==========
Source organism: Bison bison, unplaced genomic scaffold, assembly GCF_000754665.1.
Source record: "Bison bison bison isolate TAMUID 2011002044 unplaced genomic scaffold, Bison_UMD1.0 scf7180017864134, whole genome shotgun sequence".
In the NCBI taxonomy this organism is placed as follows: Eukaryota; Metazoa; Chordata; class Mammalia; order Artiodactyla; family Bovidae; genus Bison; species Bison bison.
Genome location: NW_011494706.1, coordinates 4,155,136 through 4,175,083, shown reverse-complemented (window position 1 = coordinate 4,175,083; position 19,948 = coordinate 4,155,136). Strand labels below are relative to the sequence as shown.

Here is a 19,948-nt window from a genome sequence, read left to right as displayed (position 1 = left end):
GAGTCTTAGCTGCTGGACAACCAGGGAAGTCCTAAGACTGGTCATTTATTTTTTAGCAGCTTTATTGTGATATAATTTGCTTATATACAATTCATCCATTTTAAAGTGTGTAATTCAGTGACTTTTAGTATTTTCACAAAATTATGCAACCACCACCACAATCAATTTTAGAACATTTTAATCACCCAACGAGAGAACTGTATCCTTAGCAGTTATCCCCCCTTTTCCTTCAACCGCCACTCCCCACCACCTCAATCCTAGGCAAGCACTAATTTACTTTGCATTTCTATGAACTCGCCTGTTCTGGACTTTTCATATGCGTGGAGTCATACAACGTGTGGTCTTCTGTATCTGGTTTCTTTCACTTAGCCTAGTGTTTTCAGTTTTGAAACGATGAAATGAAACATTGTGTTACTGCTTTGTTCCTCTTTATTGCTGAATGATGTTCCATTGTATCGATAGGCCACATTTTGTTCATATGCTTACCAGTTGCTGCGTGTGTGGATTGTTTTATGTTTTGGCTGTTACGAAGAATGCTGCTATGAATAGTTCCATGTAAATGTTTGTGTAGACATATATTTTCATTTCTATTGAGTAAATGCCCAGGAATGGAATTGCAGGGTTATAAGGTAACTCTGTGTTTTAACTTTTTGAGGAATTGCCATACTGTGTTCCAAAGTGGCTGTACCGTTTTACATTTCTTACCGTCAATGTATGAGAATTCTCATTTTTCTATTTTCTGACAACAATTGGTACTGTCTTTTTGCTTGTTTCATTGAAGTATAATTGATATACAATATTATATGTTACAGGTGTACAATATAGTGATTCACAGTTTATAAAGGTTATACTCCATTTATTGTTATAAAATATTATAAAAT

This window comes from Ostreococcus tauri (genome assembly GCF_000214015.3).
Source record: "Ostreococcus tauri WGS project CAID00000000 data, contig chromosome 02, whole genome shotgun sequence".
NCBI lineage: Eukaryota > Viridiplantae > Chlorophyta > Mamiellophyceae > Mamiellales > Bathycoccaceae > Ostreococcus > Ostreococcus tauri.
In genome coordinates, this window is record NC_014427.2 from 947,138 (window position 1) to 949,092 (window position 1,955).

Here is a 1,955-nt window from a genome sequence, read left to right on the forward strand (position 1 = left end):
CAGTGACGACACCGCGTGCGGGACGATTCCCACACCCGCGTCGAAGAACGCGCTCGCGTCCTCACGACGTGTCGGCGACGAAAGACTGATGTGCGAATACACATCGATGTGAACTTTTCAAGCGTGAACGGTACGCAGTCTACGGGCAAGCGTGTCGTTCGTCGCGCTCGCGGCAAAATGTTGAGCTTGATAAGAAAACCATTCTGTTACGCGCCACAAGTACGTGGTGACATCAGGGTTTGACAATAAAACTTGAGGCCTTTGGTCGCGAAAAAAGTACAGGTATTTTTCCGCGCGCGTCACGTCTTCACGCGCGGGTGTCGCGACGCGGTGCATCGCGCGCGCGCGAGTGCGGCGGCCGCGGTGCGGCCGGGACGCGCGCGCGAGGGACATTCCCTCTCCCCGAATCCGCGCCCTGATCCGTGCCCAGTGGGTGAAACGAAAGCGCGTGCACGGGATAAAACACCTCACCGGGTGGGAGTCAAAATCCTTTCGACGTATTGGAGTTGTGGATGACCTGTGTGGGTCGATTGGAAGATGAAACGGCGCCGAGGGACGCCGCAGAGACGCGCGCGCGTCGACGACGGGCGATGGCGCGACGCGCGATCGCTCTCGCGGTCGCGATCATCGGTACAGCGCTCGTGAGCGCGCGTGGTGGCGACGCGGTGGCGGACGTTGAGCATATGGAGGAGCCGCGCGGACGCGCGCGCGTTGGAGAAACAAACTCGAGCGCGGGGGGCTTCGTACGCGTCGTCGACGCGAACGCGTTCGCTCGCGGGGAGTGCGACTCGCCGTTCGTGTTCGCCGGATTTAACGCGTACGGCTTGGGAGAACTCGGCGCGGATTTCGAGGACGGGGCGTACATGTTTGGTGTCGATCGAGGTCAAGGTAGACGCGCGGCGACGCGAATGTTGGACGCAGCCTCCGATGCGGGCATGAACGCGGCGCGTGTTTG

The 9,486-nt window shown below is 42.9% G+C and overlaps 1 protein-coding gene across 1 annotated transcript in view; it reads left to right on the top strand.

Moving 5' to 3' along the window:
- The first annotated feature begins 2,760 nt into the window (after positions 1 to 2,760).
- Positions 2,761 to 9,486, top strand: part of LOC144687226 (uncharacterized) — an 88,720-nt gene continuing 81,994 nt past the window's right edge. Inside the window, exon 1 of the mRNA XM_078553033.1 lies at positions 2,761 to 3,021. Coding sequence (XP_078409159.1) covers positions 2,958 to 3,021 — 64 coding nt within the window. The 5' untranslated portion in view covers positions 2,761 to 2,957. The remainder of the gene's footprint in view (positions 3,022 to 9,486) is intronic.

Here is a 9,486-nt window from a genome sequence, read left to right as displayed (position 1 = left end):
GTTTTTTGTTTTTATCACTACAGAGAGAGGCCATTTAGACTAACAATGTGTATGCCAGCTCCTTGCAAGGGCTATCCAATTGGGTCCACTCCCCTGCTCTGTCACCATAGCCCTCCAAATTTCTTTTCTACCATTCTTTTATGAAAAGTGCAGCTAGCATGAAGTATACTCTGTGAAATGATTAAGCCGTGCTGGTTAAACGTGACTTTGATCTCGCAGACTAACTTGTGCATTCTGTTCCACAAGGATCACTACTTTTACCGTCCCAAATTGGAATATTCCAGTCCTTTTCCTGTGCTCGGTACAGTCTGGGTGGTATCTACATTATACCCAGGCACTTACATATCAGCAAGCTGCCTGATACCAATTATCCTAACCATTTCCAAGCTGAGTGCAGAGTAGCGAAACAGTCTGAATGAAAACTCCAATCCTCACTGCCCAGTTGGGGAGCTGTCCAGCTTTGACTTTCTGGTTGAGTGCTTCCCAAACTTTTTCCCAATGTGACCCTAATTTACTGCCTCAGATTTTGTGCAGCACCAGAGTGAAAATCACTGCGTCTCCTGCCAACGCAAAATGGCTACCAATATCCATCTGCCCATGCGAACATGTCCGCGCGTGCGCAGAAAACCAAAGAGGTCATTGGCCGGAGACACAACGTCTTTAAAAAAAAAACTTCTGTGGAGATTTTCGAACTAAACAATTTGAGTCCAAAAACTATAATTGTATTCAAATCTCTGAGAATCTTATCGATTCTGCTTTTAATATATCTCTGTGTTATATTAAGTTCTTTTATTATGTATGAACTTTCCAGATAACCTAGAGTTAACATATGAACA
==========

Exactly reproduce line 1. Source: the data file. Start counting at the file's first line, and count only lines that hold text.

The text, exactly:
Source organism: Bison bison, unplaced genomic scaffold, assembly GCF_000754665.1.